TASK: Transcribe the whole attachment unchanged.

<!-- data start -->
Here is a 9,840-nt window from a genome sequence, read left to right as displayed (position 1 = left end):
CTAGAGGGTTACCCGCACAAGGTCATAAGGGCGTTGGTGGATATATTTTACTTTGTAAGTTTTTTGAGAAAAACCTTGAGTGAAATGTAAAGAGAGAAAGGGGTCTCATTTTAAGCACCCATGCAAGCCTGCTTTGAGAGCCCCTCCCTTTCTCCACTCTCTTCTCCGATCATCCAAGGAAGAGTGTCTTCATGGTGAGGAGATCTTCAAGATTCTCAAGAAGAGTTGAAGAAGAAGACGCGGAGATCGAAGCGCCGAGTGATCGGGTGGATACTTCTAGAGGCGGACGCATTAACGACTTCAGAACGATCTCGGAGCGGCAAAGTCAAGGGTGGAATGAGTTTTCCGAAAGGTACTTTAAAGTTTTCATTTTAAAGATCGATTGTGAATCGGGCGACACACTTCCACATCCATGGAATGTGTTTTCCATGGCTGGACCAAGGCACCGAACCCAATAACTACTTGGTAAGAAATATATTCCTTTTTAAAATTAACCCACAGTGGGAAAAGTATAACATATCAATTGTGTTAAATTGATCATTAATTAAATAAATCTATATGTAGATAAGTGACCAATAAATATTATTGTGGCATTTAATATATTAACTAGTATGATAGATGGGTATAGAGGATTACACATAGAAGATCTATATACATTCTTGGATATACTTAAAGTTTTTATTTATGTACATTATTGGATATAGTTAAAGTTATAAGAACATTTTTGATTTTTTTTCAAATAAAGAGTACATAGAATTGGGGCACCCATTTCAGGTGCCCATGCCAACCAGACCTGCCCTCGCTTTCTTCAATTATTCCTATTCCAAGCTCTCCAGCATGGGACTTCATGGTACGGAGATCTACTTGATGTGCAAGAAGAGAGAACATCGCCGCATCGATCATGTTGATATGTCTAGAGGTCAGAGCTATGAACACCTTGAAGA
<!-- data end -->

Here is a 9,840-nt window from a genome sequence, read left to right as displayed (position 1 = left end):
CTAGAGGGTTACCCGCACAAGGTCATAAGGGCGTTGGTGGATATATTTTACTTTGTAAGTTTTTTGAGAAAAACCTTGAGTGAAATGTAAAGAGAGAAAGGGGTCTCATTTTAAGCACCCATGCAAGCCTGCTTTGAGAGCCCCTCCCTTTCTCCACTCTCTTCTCCGATCATCCAAGGAAGAGTGTCTTCATGGTGAGGAGATCTTCAAGATTCTCAAGAAGAGTTGAAGAAGAAGACGCGGAGATCGAAGCGCCGAGTGATCGGGTGGATACTTCTAGAGGCGGACGCATTAACGACTTCAGAACGATCTCGGAGCGGCAAAGTCAAGGGTGGAATGAGTTTTCCGAAAGGTACTTTAAAGTTTTCATTTTAAAGATCGATTGTGAATCGGGCGACACACTTCCACATCCATGGAATGTGTTTTCCATGGCTGGACCAAGGCACCGAACCCAATAACTACTTGGTAAGAAATATATTCCTTTTTAAAATTAACCCACAGTGGGAAAAGTATAACATATCAATTGTGTTAAATTGATCATTAATTAAATAAATCTATATGTAGATAAGTGACCAATAAATATTATTGTGGCATTTAATATATTAACTAGTATGATAGATGGGTATAGAGGATTACACATAGAAGATCTATATACATTCTTGGATATACTTAAAGTTTTTATTTATGTACATTATTGGATATAGTTAAAGTTATAAGAACATTTTTGATTTTTTTTCAAATAAAGAGTACATAGAATTGGGGCACCCATTTCAGGTGCCCATGCCAACCAGACCTGCCCTCGCTTTCTTCAATTATTCCTATTCCAAGCTCTCCAGCATGGGACTTCATGGTACGGAGATCTACTTGATGTGCAAGAAGAGAGAACATCGCCGCATCGATCATGTTGATATGTCTAGAGGTCAGAGCTATGAACACCTTGAAGA